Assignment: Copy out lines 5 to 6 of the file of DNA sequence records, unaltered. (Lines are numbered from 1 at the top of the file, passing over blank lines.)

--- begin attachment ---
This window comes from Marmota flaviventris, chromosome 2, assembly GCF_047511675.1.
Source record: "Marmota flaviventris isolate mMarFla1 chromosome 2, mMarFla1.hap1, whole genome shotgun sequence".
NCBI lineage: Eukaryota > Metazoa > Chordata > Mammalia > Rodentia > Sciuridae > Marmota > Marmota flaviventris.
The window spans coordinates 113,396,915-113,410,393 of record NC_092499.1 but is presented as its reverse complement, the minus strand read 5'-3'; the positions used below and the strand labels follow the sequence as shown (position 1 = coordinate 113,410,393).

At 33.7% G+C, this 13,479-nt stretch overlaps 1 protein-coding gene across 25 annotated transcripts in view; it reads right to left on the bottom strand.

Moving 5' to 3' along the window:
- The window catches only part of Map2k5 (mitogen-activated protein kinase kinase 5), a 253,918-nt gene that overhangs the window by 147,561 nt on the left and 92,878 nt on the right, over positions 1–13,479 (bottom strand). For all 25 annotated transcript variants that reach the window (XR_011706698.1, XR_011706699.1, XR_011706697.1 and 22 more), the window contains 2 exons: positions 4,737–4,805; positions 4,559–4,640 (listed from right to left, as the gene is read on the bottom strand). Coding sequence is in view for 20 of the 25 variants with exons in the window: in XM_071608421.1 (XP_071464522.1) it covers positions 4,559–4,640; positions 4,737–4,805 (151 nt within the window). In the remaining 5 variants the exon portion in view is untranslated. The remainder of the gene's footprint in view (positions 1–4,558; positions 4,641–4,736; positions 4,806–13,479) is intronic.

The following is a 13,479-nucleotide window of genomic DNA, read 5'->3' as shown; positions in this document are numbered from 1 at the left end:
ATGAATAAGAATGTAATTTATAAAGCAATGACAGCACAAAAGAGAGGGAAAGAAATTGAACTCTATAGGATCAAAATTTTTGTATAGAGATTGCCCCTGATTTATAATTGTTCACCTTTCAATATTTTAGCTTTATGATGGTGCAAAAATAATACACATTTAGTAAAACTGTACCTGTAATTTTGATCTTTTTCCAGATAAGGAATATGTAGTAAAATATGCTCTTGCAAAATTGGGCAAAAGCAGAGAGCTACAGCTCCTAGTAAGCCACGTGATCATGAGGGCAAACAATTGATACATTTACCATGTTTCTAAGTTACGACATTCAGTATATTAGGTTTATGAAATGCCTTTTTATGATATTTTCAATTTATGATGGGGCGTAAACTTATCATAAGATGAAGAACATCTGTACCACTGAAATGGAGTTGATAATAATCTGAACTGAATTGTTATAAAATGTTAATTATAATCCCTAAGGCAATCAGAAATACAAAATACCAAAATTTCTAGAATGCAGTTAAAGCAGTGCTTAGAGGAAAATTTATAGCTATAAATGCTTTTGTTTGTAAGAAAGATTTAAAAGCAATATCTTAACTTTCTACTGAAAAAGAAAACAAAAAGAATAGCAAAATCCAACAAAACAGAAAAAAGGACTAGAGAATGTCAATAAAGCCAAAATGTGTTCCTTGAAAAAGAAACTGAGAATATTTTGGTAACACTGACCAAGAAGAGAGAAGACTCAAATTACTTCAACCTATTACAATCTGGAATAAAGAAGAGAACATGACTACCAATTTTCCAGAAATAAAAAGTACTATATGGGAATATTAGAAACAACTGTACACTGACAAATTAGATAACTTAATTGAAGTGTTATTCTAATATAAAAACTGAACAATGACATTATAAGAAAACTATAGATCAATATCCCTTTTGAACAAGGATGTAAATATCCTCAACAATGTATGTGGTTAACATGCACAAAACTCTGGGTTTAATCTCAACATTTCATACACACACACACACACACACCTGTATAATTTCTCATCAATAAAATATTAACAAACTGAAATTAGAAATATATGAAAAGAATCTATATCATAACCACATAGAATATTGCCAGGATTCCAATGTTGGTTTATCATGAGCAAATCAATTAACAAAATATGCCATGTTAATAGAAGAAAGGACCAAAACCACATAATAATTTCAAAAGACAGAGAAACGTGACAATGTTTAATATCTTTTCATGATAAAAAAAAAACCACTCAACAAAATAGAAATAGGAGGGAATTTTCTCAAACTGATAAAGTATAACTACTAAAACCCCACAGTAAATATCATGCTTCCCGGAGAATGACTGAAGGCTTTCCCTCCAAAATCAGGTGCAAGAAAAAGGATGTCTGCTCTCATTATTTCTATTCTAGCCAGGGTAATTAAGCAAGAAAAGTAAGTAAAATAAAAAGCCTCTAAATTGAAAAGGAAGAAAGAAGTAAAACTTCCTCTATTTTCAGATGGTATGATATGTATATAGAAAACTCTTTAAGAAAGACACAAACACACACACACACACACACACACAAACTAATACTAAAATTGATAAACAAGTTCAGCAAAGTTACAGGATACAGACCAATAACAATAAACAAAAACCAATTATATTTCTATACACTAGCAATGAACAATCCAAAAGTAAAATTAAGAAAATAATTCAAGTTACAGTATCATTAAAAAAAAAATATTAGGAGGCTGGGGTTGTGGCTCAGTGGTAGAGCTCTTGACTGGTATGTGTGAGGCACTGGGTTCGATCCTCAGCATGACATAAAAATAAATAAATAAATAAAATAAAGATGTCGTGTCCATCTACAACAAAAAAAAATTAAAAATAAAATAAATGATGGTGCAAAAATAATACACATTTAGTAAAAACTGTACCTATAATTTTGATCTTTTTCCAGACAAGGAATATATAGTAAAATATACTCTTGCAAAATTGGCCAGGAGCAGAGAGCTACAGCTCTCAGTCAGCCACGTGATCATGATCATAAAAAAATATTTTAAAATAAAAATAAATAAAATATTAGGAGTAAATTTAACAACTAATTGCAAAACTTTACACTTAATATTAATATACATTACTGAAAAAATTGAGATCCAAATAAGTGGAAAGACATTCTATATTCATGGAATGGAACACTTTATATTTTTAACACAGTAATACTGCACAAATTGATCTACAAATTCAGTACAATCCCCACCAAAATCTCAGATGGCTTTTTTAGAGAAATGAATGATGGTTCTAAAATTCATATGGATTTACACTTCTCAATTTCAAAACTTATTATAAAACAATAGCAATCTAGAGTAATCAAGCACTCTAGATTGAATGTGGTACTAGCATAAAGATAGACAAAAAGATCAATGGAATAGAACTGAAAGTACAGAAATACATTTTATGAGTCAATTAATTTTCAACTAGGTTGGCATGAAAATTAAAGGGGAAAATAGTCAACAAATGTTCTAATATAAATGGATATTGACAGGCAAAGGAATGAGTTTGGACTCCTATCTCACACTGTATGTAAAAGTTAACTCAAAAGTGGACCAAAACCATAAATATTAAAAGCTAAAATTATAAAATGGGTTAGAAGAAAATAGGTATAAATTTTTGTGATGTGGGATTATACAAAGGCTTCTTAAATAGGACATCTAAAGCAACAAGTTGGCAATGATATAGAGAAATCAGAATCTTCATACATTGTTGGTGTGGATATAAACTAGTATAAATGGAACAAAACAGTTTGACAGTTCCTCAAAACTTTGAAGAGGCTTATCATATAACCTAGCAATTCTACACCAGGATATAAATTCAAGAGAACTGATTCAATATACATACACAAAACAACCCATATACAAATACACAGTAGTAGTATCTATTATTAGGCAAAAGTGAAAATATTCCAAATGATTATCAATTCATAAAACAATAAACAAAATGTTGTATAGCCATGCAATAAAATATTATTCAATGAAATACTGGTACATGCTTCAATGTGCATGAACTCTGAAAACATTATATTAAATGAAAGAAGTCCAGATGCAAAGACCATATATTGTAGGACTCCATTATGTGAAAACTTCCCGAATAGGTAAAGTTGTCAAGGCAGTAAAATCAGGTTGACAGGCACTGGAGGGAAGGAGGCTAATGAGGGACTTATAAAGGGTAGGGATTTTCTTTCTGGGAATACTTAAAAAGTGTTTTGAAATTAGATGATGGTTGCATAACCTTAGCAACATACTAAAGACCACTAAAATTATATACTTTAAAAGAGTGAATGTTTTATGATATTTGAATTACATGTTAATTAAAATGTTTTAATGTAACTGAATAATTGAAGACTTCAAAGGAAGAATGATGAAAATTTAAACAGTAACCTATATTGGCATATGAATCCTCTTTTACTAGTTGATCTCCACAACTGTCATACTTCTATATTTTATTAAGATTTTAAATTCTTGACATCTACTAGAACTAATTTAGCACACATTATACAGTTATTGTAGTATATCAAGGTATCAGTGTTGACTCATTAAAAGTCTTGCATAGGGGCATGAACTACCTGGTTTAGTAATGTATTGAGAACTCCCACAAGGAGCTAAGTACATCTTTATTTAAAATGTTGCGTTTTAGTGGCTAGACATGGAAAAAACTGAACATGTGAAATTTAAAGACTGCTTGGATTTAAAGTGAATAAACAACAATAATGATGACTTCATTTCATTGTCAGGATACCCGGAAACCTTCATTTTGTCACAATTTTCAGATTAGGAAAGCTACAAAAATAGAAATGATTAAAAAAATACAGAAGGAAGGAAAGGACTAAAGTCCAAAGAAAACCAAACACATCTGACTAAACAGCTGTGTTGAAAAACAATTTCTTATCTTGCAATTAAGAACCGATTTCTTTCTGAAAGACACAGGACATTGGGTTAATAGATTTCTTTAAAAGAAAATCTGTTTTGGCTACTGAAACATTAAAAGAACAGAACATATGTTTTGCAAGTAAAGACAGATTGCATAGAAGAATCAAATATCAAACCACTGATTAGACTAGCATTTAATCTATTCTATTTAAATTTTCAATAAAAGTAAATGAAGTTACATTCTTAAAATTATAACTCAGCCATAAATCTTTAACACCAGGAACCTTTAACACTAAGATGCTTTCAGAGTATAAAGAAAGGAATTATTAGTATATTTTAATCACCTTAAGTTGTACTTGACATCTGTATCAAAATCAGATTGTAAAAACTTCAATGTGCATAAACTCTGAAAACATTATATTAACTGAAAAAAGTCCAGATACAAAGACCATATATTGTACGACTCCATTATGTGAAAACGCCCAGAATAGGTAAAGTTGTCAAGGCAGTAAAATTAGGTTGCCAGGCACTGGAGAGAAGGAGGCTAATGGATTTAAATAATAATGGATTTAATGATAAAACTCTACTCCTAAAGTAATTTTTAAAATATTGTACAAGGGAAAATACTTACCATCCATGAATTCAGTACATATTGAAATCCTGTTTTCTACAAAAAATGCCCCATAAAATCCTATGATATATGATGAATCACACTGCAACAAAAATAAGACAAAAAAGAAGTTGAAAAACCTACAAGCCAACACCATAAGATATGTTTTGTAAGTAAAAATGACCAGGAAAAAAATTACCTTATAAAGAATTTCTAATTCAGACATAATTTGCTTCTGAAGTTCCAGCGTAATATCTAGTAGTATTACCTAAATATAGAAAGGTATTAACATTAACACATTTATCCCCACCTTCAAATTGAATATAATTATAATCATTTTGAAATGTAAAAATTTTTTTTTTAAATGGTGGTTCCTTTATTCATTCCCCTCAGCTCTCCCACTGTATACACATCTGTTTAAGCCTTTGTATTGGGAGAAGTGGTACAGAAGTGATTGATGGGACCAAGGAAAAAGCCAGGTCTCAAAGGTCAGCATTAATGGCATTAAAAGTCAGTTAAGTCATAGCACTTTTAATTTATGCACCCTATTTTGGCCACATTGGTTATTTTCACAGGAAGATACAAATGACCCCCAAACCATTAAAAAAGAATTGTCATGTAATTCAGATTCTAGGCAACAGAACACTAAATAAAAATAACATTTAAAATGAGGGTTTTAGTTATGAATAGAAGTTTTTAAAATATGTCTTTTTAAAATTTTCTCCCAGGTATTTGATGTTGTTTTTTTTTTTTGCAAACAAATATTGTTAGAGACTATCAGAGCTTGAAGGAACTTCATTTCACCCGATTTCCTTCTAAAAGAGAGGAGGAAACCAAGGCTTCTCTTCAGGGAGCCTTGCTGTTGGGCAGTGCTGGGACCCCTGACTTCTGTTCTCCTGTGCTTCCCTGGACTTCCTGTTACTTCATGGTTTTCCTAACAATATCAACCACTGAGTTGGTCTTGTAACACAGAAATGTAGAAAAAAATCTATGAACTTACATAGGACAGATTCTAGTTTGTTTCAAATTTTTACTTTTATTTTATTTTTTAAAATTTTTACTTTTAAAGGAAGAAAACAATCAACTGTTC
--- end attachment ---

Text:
At 33.7% G+C, this 13,479-nt stretch overlaps 1 protein-coding gene across 25 annotated transcripts in view; it reads right to left on the bottom strand.

Moving 5' to 3' along the window: